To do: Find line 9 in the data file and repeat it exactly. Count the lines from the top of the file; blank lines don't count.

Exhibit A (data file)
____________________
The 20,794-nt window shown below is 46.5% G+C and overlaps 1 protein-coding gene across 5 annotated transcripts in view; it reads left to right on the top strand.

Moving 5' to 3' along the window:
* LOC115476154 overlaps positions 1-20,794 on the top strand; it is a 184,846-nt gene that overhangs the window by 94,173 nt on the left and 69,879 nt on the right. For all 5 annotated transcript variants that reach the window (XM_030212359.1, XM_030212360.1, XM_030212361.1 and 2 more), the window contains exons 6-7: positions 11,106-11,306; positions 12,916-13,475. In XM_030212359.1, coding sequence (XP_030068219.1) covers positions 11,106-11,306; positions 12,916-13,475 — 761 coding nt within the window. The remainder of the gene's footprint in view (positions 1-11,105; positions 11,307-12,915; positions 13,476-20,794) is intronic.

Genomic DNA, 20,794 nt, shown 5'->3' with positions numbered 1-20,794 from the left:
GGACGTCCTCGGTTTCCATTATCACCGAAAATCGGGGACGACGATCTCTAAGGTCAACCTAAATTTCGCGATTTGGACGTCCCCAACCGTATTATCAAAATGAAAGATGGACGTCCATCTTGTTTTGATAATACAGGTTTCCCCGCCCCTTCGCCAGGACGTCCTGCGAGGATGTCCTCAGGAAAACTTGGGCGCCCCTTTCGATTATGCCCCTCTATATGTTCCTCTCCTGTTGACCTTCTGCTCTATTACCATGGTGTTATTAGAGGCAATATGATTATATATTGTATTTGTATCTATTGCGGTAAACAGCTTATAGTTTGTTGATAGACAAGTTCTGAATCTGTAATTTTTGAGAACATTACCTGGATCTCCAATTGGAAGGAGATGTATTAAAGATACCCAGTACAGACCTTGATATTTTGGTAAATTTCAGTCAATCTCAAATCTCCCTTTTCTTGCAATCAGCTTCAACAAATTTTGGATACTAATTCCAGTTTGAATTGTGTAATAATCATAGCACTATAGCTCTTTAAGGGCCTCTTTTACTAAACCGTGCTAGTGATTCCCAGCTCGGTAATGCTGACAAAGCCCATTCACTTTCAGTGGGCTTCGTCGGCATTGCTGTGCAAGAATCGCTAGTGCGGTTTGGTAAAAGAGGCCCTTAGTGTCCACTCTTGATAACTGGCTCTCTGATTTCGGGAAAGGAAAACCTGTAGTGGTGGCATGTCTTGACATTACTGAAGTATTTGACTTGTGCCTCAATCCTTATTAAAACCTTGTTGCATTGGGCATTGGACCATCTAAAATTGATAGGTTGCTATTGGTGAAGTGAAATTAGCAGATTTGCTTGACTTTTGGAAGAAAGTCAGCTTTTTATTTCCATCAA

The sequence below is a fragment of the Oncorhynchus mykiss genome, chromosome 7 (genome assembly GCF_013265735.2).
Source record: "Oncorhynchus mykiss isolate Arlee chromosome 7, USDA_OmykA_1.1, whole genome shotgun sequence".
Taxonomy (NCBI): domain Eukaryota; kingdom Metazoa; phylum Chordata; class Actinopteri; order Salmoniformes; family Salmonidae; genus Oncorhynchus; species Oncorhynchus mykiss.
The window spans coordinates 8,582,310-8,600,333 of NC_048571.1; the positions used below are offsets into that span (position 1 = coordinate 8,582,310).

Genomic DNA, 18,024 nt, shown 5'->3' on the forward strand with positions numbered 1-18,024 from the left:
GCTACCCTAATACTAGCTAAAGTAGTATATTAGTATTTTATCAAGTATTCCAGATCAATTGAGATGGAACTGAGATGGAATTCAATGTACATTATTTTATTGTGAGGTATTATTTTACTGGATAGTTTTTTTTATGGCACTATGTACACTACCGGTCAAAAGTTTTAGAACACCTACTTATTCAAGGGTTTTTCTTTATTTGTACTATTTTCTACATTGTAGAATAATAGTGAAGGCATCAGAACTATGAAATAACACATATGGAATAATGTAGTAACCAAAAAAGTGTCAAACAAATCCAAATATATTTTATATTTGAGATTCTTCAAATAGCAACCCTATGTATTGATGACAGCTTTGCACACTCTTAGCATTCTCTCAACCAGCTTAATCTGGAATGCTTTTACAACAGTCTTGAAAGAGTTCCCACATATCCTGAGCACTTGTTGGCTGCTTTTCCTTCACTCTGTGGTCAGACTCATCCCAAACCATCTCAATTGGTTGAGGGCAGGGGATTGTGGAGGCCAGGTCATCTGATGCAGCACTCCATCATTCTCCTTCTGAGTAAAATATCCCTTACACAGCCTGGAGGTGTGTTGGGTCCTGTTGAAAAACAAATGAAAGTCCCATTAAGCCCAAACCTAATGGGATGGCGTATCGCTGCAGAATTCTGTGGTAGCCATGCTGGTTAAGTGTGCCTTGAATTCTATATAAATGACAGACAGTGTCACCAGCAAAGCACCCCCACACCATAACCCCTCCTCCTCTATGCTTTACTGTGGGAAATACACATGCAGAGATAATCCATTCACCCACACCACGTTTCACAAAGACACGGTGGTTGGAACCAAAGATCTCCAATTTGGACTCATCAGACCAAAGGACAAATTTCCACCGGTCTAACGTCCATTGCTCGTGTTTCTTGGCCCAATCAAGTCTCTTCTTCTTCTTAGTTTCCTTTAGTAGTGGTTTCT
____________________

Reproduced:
The window spans coordinates 8,582,310-8,600,333 of NC_048571.1; the positions used below are offsets into that span (position 1 = coordinate 8,582,310).